Mir 2.4 comes with improvements to the graphics API, support for X11 and various fixes

Mir

Recently the Canonical team behind the development of the Mir display server, released version 2.4 release and it has included a number of bug fixes and changes related to rendering improvements in the Graphics API.

For those who do not know about Mir, they should know that there is a screen server that is developed by Canonical, despite the fact that I abandoned the development of the Unity shell and the Ubuntu edition for Smartphones.

Mir still in demand in Canonical projects and now I knowe positions as a solution for embedded devices and Internet of things (IoT). Mir can be used as a composite server for Wayland, allowing any Wayland-based application (eg built with GTK3 / 4, Qt5, or SDL2) to run in Mir-based environments.

The compatibility layer for X, XMir, is based on XWayland, while other parts of the infrastructure used by Mir originate from Android. These parts include the Android input stack and Google’s Protocol Buffers. Mir currently runs on a variety of Linux-powered devices, including traditional desktops, IoT, and embedded products.

The Mir graphical server enables device manufacturers and desktop users to have a well defined, efficient, flexible and secure platform for their graphical environment.

Main novelties of Mir 2.4

In this new version of Mir 2.4 work has been done to improve the adaptability of the APIs related to the support of the graphics platform for use in systems with hybrid graphics. It is mentioned that in particular, mg :: Platform API is divided into DisplayPlatform and RenderingPlatform, allowing you to use different GPUs for rendering and rendering.

Another novelty that stands out is the Mir improved work on the X11 platform, Since in this new version of Mir the code for the support of the X11 platform was transferred from XLib to XCB, the ability to resize windows with Mir-based applications displayed in the X11 environment was added.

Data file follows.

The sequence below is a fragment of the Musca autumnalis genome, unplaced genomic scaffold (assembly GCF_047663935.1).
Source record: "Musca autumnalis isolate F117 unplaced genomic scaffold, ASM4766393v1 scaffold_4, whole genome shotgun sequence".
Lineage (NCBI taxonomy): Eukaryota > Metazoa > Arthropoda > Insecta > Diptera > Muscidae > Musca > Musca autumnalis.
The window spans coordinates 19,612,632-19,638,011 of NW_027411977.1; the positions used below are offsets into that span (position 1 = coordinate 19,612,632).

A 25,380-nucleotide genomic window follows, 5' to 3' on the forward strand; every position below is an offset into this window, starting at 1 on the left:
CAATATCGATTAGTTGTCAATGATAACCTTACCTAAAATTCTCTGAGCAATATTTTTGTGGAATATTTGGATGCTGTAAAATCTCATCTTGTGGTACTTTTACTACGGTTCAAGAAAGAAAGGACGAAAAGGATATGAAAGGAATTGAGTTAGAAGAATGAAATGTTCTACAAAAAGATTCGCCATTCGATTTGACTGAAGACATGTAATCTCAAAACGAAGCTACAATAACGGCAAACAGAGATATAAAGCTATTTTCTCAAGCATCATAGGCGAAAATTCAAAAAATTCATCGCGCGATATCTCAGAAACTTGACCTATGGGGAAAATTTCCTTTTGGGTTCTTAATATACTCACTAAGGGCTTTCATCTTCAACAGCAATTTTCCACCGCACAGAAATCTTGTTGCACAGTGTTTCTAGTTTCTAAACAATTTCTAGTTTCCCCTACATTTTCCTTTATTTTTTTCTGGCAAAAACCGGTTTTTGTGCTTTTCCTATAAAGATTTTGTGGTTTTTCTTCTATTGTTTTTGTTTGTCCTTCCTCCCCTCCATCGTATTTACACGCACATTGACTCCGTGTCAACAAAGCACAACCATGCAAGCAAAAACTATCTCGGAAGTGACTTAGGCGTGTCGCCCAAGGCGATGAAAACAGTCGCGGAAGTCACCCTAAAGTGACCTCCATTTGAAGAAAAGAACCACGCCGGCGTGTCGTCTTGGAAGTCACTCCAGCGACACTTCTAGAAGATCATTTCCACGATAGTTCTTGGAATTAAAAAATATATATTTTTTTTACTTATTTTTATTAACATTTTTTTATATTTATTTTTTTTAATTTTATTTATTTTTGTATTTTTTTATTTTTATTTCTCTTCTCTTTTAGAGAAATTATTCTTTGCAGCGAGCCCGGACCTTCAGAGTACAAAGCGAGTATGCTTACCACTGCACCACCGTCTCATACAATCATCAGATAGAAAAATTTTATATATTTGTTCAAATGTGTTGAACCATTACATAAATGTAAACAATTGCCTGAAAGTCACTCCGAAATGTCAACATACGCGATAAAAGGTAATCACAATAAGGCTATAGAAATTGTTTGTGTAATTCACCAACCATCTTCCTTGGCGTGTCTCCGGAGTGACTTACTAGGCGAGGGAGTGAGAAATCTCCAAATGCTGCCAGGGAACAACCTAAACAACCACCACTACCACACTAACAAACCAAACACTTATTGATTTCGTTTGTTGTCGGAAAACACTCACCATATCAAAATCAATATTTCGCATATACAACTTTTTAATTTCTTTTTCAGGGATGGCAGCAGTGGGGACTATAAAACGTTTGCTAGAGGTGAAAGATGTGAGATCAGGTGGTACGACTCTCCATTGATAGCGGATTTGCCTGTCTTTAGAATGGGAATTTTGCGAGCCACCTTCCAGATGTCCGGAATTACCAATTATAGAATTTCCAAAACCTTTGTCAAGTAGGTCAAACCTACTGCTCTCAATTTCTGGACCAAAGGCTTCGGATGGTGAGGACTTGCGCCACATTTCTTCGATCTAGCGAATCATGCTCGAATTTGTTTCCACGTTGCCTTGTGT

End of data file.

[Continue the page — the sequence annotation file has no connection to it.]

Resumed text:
It is also mentioned that many fixes have been made to support Wayland and Xwayland and added “–driver-quirks” option to gbm-kms to exclude checks for failing devices.

From the bug fixes that were made in this new version of Mir 2.4:

  • Fixed cursor position on scaled outputs
  • Handling key state changes when the window is not in focus
  • Correct handling of XWayland errors
  • Send Unbuffered Frame Callbacks After Timeout
  • Fixed resizing of shell surfaces
  • Checking if cursor is locked before sending pointer movement

Finally, if you are interested in knowing more about this new version, you can consult the details In the following link.

How to install Mir on Ubuntu and derivatives?

The installation packages of this new version are prepared for Ubuntu 18.04, 21.04 and 20.04 (PPA) and Fedora 34,33 and 32.

For those who are interested in being able to install this graphic server on their systems, all they have to do is open a terminal on their systems (they can do it with the key combination Ctrl + Alt + T or with Ctrl + T) and in it we are going to type the following commands:

sudo add-apt-repository ppa:mir-team/release
sudo apt-get update

With this, the repository is already added to your system, before installing the graphical server it is fully recommended that if you are using private drivers on your system for your video card or integrated, change these to free drivers, this in order to avoid conflicts.

Once we are sure that we have the free drivers activated, we can install the server by executing in the terminal:

sudo apt-get install mir

At the end you will have to restart your system so that the user session with Mir is loaded and you choose this for your session.

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